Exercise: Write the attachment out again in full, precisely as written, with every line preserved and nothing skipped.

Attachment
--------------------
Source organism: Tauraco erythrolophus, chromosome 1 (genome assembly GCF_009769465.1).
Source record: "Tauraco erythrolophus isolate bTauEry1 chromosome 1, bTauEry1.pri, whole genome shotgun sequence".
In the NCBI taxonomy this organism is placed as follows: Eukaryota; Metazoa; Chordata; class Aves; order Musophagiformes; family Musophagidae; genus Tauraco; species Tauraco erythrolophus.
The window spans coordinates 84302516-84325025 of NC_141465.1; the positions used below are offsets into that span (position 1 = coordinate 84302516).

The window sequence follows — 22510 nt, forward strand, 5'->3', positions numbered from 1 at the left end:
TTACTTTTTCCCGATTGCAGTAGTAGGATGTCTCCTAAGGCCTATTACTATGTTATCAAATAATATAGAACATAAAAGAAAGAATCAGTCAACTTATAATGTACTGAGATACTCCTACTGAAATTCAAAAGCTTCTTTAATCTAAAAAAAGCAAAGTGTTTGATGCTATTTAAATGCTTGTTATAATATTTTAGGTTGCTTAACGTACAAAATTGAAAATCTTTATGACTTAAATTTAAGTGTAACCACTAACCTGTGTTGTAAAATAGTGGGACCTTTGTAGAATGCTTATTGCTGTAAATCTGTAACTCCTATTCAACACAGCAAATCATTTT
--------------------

Source organism: Tauraco erythrolophus, chromosome 1 (genome assembly GCF_009769465.1).
Source record: "Tauraco erythrolophus isolate bTauEry1 chromosome 1, bTauEry1.pri, whole genome shotgun sequence".
In the NCBI taxonomy this organism is placed as follows: Eukaryota; Metazoa; Chordata; class Aves; order Musophagiformes; family Musophagidae; genus Tauraco; species Tauraco erythrolophus.
The window spans coordinates 84302516-84325025 of NC_141465.1; the positions used below are offsets into that span (position 1 = coordinate 84302516).

The window sequence follows — 22510 nt, forward strand, 5'->3', positions numbered from 1 at the left end:
TTACTTTTTCCCGATTGCAGTAGTAGGATGTCTCCTAAGGCCTATTACTATGTTATCAAATAATATAGAACATAAAAGAAAGAATCAGTCAACTTATAATGTACTGAGATACTCCTACTGAAATTCAAAAGCTTCTTTAATCTAAAAAAAGCAAAGTGTTTGATGCTATTTAAATGCTTGTTATAATATTTTAGGTTGCTTAACGTACAAAATTGAAAATCTTTATGACTTAAATTTAAGTGTAACCACTAACCTGTGTTGTAAAATAGTGGGACCTTTGTAGAATGCTTATTGCTGTAAATCTGTAACTCCTATTCAACACAGCAAATCATTTT